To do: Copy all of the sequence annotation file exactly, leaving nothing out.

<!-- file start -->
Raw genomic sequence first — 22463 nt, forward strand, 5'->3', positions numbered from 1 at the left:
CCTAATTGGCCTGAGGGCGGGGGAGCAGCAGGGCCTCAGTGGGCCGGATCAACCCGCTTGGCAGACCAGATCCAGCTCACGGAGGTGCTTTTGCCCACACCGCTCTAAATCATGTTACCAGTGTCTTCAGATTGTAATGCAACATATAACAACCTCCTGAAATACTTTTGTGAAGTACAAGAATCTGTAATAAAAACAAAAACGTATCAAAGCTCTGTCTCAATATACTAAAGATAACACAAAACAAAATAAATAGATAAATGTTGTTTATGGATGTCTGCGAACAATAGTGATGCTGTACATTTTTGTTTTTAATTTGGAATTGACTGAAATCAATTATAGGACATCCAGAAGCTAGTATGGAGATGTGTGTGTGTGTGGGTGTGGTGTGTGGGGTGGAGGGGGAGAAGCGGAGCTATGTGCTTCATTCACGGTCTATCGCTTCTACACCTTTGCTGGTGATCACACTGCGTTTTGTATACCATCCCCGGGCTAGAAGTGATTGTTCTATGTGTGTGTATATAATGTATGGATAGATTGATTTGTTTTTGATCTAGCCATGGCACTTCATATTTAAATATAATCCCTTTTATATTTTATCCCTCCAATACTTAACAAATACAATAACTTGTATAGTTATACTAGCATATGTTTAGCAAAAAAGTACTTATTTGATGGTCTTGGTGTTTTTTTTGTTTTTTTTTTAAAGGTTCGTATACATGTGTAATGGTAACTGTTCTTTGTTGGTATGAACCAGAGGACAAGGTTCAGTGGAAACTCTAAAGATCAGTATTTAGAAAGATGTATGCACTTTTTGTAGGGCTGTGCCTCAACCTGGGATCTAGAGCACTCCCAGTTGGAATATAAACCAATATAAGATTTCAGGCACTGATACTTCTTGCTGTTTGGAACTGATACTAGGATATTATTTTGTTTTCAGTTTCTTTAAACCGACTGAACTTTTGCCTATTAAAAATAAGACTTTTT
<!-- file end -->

Raw genomic sequence first — 22463 nt, forward strand, 5'->3', positions numbered from 1 at the left:
CCTAATTGGCCTGAGGGCGGGGGAGCAGCAGGGCCTCAGTGGGCCGGATCAACCCGCTTGGCAGACCAGATCCAGCTCACGGAGGTGCTTTTGCCCACACCGCTCTAAATCATGTTACCAGTGTCTTCAGATTGTAATGCAACATATAACAACCTCCTGAAATACTTTTGTGAAGTACAAGAATCTGTAATAAAAACAAAAACGTATCAAAGCTCTGTCTCAATATACTAAAGATAACACAAAACAAAATAAATAGATAAATGTTGTTTATGGATGTCTGCGAACAATAGTGATGCTGTACATTTTTGTTTTTAATTTGGAATTGACTGAAATCAATTATAGGACATCCAGAAGCTAGTATGGAGATGTGTGTGTGTGTGGGTGTGGTGTGTGGGGTGGAGGGGGAGAAGCGGAGCTATGTGCTTCATTCACGGTCTATCGCTTCTACACCTTTGCTGGTGATCACACTGCGTTTTGTATACCATCCCCGGGCTAGAAGTGATTGTTCTATGTGTGTGTATATAATGTATGGATAGATTGATTTGTTTTTGATCTAGCCATGGCACTTCATATTTAAATATAATCCCTTTTATATTTTATCCCTCCAATACTTAACAAATACAATAACTTGTATAGTTATACTAGCATATGTTTAGCAAAAAAGTACTTATTTGATGGTCTTGGTGTTTTTTTTGTTTTTTTTTTAAAGGTTCGTATACATGTGTAATGGTAACTGTTCTTTGTTGGTATGAACCAGAGGACAAGGTTCAGTGGAAACTCTAAAGATCAGTATTTAGAAAGATGTATGCACTTTTTGTAGGGCTGTGCCTCAACCTGGGATCTAGAGCACTCCCAGTTGGAATATAAACCAATATAAGATTTCAGGCACTGATACTTCTTGCTGTTTGGAACTGATACTAGGATATTATTTTGTTTTCAGTTTCTTTAAACCGACTGAACTTTTGCCTATTAAAAATAAGACTTTTT